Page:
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Winter 2013: Chris Hendricks '07 on overcoming adversity

Diagnosed with cerebral palsy at a young age, Chris Hendricks '07 was once told he would never walk. With a guitar in his hands and a message in his heart, he defies those odds every day.


By Emma Jones

Survival is a word Chris Hendricks knows well. As a child, Hendricks underwent a series of treatments and surgeries related to his cerebral palsy. He frequently needed a wheelchair and in high school weighed less than 90 pounds.

He endured physical and verbal taunts from other students and still bears a scar underneath his chin, a wound opened three times by school bullies. Persistently ignored, harassed or underestimated, Hendricks spent most of his high school years very much alone.

“I could see in the eyes of the people around me that they were afraid of me,” he says, rubbing the scar. “But when I got picked on or beat up, it was a form of attention. At least someone acknowledged my existence that day.” 

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Though his music reflects his life – his battles and Herculean efforts to overcome them are apparent in his lyrics – singing wasn’t enough for Hendricks. He began to see instances of bullying in the news, stories about teenagers committing suicide after intense verbal and physical abuse by peers.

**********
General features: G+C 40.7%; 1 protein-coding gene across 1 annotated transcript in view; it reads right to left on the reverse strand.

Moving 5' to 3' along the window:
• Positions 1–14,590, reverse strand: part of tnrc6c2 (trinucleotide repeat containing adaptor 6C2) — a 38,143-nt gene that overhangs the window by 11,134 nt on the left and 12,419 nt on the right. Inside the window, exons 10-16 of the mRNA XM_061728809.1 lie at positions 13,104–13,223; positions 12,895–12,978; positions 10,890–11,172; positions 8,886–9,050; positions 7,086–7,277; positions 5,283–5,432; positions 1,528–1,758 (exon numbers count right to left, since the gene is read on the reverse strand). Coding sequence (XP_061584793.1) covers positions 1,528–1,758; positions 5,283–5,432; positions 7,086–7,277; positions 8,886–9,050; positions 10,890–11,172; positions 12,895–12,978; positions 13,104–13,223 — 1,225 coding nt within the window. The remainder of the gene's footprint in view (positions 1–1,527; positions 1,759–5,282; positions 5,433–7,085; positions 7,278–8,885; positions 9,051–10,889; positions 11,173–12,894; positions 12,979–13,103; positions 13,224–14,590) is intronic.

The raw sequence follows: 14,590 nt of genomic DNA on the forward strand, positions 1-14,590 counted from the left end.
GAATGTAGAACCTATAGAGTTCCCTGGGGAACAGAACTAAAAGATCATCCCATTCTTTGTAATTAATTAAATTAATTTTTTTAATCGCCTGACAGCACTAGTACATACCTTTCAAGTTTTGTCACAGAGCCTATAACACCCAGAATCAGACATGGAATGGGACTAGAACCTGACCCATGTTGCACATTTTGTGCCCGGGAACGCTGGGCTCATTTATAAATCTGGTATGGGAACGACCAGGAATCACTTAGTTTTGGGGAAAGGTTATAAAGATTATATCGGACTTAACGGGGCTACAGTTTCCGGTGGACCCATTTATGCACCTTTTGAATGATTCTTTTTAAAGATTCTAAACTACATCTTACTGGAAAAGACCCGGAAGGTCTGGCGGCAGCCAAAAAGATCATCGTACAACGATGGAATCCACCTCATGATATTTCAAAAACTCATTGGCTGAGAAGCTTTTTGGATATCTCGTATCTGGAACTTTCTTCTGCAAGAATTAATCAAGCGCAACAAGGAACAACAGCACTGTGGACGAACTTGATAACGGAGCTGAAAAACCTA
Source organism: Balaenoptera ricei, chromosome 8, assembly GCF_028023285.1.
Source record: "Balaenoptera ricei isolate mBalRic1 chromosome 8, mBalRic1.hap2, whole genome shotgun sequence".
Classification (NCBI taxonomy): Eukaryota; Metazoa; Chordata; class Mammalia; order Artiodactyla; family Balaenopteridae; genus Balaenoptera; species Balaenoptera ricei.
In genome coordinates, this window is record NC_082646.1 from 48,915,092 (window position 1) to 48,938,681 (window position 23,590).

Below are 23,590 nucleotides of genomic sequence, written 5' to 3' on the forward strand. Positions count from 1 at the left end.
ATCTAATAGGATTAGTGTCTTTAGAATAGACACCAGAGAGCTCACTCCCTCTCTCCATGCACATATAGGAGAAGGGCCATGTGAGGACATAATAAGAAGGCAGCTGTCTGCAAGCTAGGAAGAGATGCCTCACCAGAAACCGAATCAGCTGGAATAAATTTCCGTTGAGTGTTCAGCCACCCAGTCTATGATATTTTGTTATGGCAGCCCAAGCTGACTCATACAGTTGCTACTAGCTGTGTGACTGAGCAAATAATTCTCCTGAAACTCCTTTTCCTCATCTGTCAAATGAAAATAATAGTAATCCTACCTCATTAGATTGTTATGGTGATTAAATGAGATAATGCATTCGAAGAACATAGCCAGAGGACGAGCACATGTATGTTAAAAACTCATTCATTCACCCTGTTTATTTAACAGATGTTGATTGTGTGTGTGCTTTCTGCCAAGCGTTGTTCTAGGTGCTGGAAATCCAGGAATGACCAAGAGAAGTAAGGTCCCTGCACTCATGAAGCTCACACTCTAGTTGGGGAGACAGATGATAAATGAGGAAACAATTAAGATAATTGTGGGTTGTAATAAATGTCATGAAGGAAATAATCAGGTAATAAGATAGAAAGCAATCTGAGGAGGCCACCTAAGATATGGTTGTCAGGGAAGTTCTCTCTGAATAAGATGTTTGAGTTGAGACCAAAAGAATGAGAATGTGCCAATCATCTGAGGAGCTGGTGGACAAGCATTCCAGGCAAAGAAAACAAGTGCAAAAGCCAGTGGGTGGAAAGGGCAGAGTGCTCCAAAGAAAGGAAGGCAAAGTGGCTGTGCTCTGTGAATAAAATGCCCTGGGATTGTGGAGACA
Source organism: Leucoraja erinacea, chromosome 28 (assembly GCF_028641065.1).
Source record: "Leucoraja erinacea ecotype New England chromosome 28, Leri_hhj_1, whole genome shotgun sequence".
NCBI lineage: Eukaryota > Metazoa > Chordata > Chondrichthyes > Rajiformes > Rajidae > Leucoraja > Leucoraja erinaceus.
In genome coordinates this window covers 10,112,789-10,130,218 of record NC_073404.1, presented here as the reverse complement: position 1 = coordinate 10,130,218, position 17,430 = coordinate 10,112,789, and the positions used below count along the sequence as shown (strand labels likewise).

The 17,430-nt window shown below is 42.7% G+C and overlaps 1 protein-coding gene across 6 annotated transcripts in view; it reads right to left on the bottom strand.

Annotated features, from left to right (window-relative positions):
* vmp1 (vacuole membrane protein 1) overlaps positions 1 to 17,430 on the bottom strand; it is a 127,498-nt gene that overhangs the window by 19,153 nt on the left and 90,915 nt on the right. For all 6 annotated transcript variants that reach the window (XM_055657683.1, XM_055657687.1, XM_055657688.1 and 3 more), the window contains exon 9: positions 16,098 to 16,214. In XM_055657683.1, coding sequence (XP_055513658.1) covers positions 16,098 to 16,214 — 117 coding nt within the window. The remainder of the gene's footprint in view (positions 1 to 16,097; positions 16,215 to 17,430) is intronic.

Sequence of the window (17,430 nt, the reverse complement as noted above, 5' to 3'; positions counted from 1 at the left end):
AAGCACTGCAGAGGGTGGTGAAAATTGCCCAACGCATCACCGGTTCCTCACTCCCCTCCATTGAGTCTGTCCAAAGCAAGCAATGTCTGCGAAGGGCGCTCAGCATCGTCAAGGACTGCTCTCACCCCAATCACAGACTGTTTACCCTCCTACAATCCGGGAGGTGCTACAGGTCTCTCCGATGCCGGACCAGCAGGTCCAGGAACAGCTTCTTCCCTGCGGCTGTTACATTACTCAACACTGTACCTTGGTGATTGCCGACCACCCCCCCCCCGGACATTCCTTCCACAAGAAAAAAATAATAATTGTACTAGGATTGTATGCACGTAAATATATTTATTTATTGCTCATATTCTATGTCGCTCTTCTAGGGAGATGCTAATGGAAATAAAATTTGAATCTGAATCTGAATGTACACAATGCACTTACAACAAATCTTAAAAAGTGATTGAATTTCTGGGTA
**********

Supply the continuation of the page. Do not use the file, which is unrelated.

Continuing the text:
Then bullying became a buzzword.

“It’s like the adults woke up one day and said, ‘Hey! Bullying is happening! That’s bad! We need to fix that!’” he shakes his head and says quietly, “But I can tell you from experience that it’s been happening for a long, long time.”

Wanting to do something about it, Hendricks started the Breaking Down Barriers program, which keeps the band busy with a packed schedule of events like the one at St. Mary’s School. They are reaching hundreds of elementary to high school students through a series of in-school presentations that weave performances of Hendricks’ pop-rockalternative music into an intensely personal delivery of his anti-bullying message.

Hendricks doesn’t walk into a room full of kids and tell them not to bully each other, though. His delivery is much more nuanced. For him, it’s about encouraging students to find their own passion and drive. Hendricks found his through music. “It took me a really long time to figure out that I mattered … that I mattered whether the people around me wanted me to or not,” he says.

Read the full version of the story here.

Keren Rivas,
2/12/2013 9:20 AM